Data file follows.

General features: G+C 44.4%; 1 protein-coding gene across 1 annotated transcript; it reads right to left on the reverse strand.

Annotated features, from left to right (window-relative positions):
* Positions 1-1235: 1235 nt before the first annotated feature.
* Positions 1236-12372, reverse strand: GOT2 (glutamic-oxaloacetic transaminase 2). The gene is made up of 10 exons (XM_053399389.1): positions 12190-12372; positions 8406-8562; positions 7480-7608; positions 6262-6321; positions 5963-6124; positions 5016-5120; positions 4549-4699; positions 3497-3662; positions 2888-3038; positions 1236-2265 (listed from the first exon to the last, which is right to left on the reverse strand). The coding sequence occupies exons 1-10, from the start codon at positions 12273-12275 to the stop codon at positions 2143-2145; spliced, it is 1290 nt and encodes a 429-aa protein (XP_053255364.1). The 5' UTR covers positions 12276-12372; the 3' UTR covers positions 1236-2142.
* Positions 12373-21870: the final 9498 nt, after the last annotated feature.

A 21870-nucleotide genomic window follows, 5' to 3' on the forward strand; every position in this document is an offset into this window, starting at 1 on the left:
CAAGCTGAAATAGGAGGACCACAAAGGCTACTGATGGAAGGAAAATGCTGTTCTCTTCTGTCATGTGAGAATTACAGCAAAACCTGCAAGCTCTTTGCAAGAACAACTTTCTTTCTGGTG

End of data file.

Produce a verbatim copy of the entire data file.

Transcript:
General features: G+C 44.4%; 1 protein-coding gene across 1 annotated transcript; it reads right to left on the reverse strand.

Annotated features, from left to right (window-relative positions):
* Positions 1-1235: 1235 nt before the first annotated feature.
* Positions 1236-12372, reverse strand: GOT2 (glutamic-oxaloacetic transaminase 2). The gene is made up of 10 exons (XM_053399389.1): positions 12190-12372; positions 8406-8562; positions 7480-7608; positions 6262-6321; positions 5963-6124; positions 5016-5120; positions 4549-4699; positions 3497-3662; positions 2888-3038; positions 1236-2265 (listed from the first exon to the last, which is right to left on the reverse strand). The coding sequence occupies exons 1-10, from the start codon at positions 12273-12275 to the stop codon at positions 2143-2145; spliced, it is 1290 nt and encodes a 429-aa protein (XP_053255364.1). The 5' UTR covers positions 12276-12372; the 3' UTR covers positions 1236-2142.
* Positions 12373-21870: the final 9498 nt, after the last annotated feature.

A 21870-nucleotide genomic window follows, 5' to 3' on the forward strand; every position in this document is an offset into this window, starting at 1 on the left:
CAAGCTGAAATAGGAGGACCACAAAGGCTACTGATGGAAGGAAAATGCTGTTCTCTTCTGTCATGTGAGAATTACAGCAAAACCTGCAAGCTCTTTGCAAGAACAACTTTCTTTCTGGTG